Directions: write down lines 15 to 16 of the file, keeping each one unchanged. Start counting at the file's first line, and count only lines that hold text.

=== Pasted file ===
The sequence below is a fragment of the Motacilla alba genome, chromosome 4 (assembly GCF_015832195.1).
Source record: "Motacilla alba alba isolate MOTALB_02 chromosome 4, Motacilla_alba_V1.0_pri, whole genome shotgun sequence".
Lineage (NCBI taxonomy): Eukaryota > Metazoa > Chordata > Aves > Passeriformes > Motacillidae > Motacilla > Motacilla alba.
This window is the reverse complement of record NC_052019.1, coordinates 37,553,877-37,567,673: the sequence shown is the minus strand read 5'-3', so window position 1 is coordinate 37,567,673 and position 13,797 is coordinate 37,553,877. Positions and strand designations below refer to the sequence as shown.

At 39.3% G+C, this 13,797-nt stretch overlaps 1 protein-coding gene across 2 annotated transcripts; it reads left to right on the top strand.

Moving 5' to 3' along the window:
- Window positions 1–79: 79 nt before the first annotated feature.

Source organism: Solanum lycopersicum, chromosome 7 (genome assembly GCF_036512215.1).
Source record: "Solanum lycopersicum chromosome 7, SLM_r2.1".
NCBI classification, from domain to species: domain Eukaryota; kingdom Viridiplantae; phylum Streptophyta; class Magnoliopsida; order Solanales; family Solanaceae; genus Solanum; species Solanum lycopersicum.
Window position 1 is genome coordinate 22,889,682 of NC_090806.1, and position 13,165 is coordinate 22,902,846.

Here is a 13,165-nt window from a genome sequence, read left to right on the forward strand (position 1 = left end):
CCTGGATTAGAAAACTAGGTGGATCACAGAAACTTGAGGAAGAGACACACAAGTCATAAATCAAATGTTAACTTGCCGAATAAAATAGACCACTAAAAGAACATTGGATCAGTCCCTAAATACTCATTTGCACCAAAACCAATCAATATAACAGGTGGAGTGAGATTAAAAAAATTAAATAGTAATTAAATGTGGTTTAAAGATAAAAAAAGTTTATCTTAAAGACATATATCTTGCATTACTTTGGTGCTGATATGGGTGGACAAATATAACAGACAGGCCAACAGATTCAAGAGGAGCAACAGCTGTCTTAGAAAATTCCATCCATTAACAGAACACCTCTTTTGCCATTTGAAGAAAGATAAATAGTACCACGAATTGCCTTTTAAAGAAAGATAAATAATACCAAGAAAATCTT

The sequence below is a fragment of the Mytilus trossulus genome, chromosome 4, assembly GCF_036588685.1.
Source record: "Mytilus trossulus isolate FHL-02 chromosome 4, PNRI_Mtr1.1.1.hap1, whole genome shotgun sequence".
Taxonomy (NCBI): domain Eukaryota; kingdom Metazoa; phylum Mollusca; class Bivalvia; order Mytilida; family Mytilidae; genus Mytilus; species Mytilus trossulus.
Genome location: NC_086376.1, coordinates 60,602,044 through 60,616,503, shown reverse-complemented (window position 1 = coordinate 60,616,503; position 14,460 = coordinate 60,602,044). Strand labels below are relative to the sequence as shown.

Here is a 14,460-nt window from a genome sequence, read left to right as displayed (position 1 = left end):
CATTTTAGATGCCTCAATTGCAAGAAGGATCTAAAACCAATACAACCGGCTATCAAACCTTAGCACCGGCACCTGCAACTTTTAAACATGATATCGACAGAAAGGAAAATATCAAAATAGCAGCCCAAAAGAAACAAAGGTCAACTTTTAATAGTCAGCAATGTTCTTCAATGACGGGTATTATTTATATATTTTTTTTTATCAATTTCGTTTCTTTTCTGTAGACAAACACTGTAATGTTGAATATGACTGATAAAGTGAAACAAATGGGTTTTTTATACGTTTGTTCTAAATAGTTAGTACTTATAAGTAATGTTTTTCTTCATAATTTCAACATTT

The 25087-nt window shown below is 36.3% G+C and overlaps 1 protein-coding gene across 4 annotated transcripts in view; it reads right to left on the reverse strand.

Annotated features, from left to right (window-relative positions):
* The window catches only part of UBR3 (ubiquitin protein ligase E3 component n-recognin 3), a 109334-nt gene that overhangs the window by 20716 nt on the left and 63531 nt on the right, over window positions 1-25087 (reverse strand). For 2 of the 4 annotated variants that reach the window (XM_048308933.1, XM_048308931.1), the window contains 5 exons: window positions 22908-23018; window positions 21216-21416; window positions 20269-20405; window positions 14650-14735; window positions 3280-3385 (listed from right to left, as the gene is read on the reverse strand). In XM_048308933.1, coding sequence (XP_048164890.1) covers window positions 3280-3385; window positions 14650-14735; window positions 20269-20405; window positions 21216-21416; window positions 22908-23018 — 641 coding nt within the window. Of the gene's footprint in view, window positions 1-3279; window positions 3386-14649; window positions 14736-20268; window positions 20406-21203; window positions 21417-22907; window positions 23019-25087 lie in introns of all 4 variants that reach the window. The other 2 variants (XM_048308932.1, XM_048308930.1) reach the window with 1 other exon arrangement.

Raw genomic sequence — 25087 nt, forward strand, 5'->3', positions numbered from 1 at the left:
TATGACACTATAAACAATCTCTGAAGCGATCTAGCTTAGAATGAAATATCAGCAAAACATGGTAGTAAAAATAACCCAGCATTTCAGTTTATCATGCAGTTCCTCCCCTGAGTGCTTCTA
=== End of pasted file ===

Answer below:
Source record: "Mytilus trossulus isolate FHL-02 chromosome 4, PNRI_Mtr1.1.1.hap1, whole genome shotgun sequence".
Taxonomy (NCBI): domain Eukaryota; kingdom Metazoa; phylum Mollusca; class Bivalvia; order Mytilida; family Mytilidae; genus Mytilus; species Mytilus trossulus.